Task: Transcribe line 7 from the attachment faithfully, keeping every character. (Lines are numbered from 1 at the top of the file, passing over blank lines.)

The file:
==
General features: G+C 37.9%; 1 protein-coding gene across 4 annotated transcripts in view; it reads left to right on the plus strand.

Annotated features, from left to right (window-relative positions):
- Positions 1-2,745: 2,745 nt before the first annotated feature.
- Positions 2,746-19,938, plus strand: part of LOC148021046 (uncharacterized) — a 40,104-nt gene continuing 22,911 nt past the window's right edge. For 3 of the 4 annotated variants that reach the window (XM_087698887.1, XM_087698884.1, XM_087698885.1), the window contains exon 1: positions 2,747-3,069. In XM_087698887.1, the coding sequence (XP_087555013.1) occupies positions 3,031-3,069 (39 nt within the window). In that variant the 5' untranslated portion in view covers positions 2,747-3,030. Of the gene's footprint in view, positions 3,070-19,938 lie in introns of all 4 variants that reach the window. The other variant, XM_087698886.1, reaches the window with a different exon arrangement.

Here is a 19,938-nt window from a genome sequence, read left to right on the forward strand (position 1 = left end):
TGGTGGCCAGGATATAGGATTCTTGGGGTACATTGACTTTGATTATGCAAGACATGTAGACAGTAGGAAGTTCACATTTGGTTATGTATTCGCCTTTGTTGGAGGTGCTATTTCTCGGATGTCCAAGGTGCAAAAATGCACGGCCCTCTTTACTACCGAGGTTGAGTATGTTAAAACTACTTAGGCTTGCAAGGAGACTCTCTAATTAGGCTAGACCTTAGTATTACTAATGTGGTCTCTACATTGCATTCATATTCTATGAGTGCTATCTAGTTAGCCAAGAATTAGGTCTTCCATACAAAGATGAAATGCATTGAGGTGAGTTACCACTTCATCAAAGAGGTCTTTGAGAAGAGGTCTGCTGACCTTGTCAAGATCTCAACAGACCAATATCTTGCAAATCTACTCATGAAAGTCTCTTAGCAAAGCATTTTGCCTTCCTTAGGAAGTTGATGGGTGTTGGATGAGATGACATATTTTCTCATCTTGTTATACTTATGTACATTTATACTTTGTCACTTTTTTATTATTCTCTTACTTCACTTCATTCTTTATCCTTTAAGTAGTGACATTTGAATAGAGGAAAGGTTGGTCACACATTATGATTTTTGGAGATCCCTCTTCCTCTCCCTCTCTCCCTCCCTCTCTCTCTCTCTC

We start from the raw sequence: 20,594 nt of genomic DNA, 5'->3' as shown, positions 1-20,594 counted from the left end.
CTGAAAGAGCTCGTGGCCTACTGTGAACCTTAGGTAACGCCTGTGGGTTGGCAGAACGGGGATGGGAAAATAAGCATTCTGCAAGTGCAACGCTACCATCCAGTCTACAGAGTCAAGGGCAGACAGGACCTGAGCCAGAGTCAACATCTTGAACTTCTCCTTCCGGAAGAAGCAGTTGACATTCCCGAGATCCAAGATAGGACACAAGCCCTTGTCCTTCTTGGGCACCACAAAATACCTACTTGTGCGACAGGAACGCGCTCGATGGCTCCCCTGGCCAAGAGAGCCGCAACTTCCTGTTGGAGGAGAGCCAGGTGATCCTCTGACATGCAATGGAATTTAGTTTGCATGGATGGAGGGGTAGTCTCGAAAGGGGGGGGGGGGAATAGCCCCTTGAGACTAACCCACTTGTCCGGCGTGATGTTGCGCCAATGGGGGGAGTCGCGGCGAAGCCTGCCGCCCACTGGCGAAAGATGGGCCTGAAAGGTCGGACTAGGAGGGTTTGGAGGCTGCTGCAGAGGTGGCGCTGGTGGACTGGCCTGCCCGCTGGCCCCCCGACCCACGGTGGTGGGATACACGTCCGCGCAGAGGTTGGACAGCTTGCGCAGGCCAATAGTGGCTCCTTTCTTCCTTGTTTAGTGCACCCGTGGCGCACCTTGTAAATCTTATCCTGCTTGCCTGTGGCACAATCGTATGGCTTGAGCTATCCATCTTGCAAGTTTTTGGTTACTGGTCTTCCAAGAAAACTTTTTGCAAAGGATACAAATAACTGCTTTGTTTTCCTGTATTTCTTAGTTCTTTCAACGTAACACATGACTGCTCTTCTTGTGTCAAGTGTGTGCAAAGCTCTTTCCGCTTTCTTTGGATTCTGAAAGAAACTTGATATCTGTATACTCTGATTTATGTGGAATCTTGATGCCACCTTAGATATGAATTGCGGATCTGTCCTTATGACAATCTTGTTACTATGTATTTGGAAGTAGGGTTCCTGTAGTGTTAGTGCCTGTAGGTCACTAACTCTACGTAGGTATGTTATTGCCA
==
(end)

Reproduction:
We start from the raw sequence: 20,594 nt of genomic DNA, 5'->3' as shown, positions 1-20,594 counted from the left end.